• The five fantastic flying machines from the Pentagon

    DARPA has given a Maryland-based company $3 million to develop a flying Humvee; the Pentagon’s restless research arm has an impressive track record when it comes to audacious flying machine ideas — some of which have never made it off the drawing board, while others are still being pursued

  • Raytheon engineers show Iron Man suit

    The new robotic suit enables the wearer easily to lift 200lb several hundred times without tiring and repeatedly punch through three inches of wood; yet, the suit, which was developed for the U.S. Army, is also agile and graceful enough to let its wearer kick a football, punch a speed bag, or climb stairs and ramps with ease

  • Norway bans testing of Israel-bound submarines

    Israel is buying additional submarines for two purposes: first, move some of its nuclear second-strike capabilities to sea in order to enhance its deterrence posture; second, have more cruise missile-carrying submarines available to position off the Iranian coast for possible attack on Iran’s nuclear weapons facilities; Norway, which is critical of Israel’s occupation of Palestinian territories, has informed the German builder of the Israel-bound submarines that Norway will no longer allow deep-water testing of these submarines in the Norwegian submarine base the German company had leased

  • Brazil uses chemical "fingerprints" to trace trafficked cocaine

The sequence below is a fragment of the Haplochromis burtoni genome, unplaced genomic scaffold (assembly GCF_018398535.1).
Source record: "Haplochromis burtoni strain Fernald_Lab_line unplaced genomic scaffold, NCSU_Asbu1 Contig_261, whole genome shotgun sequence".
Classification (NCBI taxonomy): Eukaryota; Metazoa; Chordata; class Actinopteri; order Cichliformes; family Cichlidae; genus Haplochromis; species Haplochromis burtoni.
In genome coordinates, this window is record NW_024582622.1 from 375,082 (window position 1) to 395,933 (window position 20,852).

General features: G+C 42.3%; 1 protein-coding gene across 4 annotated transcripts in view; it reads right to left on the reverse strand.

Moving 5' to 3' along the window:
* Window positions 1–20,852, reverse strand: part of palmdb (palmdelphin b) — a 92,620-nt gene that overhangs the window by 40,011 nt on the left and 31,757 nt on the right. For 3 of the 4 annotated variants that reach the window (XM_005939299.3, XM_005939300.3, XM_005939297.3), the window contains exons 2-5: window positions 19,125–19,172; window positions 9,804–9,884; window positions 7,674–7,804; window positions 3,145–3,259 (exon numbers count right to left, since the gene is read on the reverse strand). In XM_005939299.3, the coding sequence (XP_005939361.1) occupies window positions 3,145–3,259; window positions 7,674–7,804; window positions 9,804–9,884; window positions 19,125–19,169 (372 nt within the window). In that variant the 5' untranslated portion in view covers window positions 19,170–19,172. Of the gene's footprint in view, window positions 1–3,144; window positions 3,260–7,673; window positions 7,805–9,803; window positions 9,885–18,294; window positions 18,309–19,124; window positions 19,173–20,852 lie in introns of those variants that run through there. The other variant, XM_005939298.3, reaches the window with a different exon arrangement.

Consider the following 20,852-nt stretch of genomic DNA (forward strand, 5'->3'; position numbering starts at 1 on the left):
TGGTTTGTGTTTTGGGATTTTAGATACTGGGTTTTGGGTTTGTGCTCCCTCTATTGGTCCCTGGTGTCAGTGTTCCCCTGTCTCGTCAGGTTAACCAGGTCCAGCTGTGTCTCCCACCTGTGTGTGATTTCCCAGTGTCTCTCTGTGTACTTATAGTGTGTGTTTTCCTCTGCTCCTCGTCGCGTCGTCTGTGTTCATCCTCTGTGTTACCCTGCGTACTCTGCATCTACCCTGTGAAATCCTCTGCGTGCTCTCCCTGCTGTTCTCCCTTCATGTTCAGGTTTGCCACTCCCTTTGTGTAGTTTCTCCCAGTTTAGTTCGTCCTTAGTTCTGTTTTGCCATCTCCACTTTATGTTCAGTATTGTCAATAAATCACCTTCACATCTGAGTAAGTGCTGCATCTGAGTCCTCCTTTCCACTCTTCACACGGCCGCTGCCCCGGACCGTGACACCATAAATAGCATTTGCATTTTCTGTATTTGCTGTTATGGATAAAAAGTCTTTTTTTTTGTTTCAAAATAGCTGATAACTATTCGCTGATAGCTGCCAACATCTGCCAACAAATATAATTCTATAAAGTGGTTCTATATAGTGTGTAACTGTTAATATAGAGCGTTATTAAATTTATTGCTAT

Brazilian federal police have used chemical profiling to determine that cocaine is being trafficked into the country via new routes; they are now compiling the most comprehensive database of the chemical fingerprints of illicit drugs in South America, which will be used to pinpoint where the cocaine is originally made

  • Experts: Israel used cyber weapon to disrupt Iran's nuclear reactor

    The Stuxnet malware has infiltrated industrial computer systems worldwide in July and August; now, cyber security experts say that the worm was, in fact, is a search-and-destroy cyber weapon meant to hit a single target — Iran’s Bushehr reactor; Stuxnet amazed — and stunned — computer security experts: too large, too encrypted, too complex to be immediately understood, it employed amazing new tricks, like taking control of a computer system without the user taking any action or clicking any button other than inserting an infected memory stick; in Stuxnet, the world faces a new breed of malware that could become a template for attackers wishing to launch digital strikes at physical targets worldwide — Internet link not required

  • Russia cancels S-300 delivery to Iran

    The Russia-made S-300 is the most sophisticated air defense system in the world, and Iran signed a contract to buy them in order to protect its nuclear weapons facilities; Russia has now decided to abrogate the contract — meaning that Iran’s nuclear facilities remain exceedingly vulnerable to destruction from the air, and that the option of attacking these facilities is less daunting than would have been the case otherwise

  • Vehicle escape windows increase soldiers' safety

    BAE receives a $70 million contract to install Vehicle Emergency Escape (VEE) Windows to more than 39,000 U.S. Army vehicle, with more than 16,000 kits already shipped; the patent pending system features a simple, intuitive design that enables soldiers quickly to exit the vehicle in case of an emergency

  • Resurgent Irish terrorism on agenda North and South